The New 2024 GMC Sierra HD Dives Further Into ‘Cowboy Cadillac’ Territory

2024 Gmc Sierra Hd Topshot

The heavy duty pickup truck wars are heating up this year, first with an updated Chevrolet Silverado HD, then a new Ford Super Duty. Now it’s GMC’s time to shine with a new Sierra HD that promises more power, more tech, and more luxury than the old model.

Interior View Of The Gmc Sierra 2500 Hd Denali Ultimate
Photo credit: GMC

The big news for 2024 is the new Denali Ultimate trim. GMC was an early player in the “cowboy Cadillac” arena, and the Denali Ultimate elevates luxury to compete with the Ford Super Duty Limited and Ram Limited. All 2024 GMC Sierra HD models get an all-new interior, but the Denali Ultimate decks things out with wood, massaging seats, saddle leather, and metal speaker grilles that look befitting of a luxury car.

Speaking of the new interior, the fresh dashboard looks incredibly classy. Sure, the touchscreen infotainment system clocks in at a massive 13.4 inches, but it fits proportionally. The dashboard itself is tastefully-designed, with plenty of bold sculpting and a pleasing mix of materials that make cross-town competition from Ford seem a little bit basic.

2024 Gmc Sierra Hd 001 (1)
Photo credit: GMC

Here’s something I never expected to say about a new GM truck: The front end styling has been simplified. Sure, the new Sierra HD still features a grille the size of Kansas, but it’s now squarer. It’s a similar deal with the front bumper, and the simplified chrome accents on the Denali that no longer feature inlaid lights. Add in new headlights, and you have a more subtle Sierra HD despite such a massive truck being as subtle as a brick to the back. Here’s how the outgoing model looked:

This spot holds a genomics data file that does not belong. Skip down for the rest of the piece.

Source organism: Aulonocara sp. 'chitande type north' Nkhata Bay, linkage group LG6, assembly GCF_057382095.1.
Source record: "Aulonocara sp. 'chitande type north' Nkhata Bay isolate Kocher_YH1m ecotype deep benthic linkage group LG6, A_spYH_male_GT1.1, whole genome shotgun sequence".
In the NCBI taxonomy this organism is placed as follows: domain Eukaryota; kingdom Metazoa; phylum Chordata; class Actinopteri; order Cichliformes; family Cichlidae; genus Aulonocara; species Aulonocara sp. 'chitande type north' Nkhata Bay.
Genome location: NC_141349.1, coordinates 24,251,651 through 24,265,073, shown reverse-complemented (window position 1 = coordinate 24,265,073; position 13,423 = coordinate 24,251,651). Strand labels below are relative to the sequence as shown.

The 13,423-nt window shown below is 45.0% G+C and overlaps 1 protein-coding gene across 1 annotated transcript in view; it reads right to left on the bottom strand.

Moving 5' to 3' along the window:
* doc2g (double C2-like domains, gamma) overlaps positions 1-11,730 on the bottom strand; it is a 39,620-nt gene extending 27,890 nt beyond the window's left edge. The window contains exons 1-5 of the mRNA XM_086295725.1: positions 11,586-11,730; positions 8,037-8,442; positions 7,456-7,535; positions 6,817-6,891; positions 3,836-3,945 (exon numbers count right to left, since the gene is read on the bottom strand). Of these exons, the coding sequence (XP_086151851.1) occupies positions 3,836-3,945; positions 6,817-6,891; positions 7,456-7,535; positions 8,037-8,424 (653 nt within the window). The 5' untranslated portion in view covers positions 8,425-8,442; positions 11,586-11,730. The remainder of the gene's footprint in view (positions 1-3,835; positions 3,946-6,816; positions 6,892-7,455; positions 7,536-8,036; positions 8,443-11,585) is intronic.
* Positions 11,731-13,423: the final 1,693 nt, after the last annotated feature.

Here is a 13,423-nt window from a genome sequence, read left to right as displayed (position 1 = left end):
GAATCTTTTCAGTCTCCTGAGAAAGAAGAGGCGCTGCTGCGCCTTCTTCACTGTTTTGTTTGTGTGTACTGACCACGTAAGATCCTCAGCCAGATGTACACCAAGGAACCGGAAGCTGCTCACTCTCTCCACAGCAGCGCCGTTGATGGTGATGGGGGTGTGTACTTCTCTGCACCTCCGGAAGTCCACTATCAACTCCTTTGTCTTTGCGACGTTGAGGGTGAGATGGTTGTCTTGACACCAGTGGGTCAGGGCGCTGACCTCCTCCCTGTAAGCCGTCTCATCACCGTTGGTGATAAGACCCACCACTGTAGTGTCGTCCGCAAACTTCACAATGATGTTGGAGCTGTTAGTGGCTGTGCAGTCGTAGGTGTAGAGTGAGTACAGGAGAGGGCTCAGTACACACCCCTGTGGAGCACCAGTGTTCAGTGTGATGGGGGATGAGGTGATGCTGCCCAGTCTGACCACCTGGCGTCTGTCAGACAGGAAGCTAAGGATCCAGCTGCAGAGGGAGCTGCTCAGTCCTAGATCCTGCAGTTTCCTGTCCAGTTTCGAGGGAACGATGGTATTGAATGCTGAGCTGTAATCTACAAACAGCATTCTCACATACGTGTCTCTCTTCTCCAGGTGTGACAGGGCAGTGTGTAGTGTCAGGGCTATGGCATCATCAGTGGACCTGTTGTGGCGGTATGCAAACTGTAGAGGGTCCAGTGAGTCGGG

Screen Shot 2022 10 06 At 5.12.16 Pm
Photo: GMC

This facelift doesn’t just focus on appearance and luxury. For 2024, the optional Duramax diesel engine gets some pretty big upgrades. A new turbocharger with a new vane acuator is supposed to enhance response and engine braking, while new cylinder heads and a new cooling system are expected to keep this engine cool during heavy towing. Those new cylinder heads also get revised combustion chambers which, when combined with the aforementioned turbocharger; new fuel injectors; and a new engine management system, should enhance power and torque. Indeed, GMC claims that this new engine puts out 25 percent more low-end torque than the outgoing version, along with 470 horsepower at 2,800 rpm and 975 lb.-ft. of torque at 1,600 rpm. Speaking of performance, gasoline-powered models now come with a ten-speed automatic gearbox, just like on the Sierra HD’s Chevrolet Silverado HD sibling.

Side View Of The Gmc Sierra 3500 Hd Denali Towing A Trailer
Photo credit: GMC

The updated diesel engine helps the new Silverado HD post a best-in-class crew cab three-quarter-ton towing rating of up to 21,900 pounds and up to 36,000 pounds of towing capacity on the one-ton model. Imagine how many cheeseburgers, Isettas, or rolls of novelty toilet paper you could tow with that thing. However, that claim of best-in-class crew cab three-quarter-ton towing could change when Ford releases specifications for its latest Super Duty, or when Ram gives its heavy-duty trucks some upgrades. Basically, the heavy-duty pickup truck segment is an endless pissing competition between Ford, GM, and Stellantis, with GM currently ahead in one category.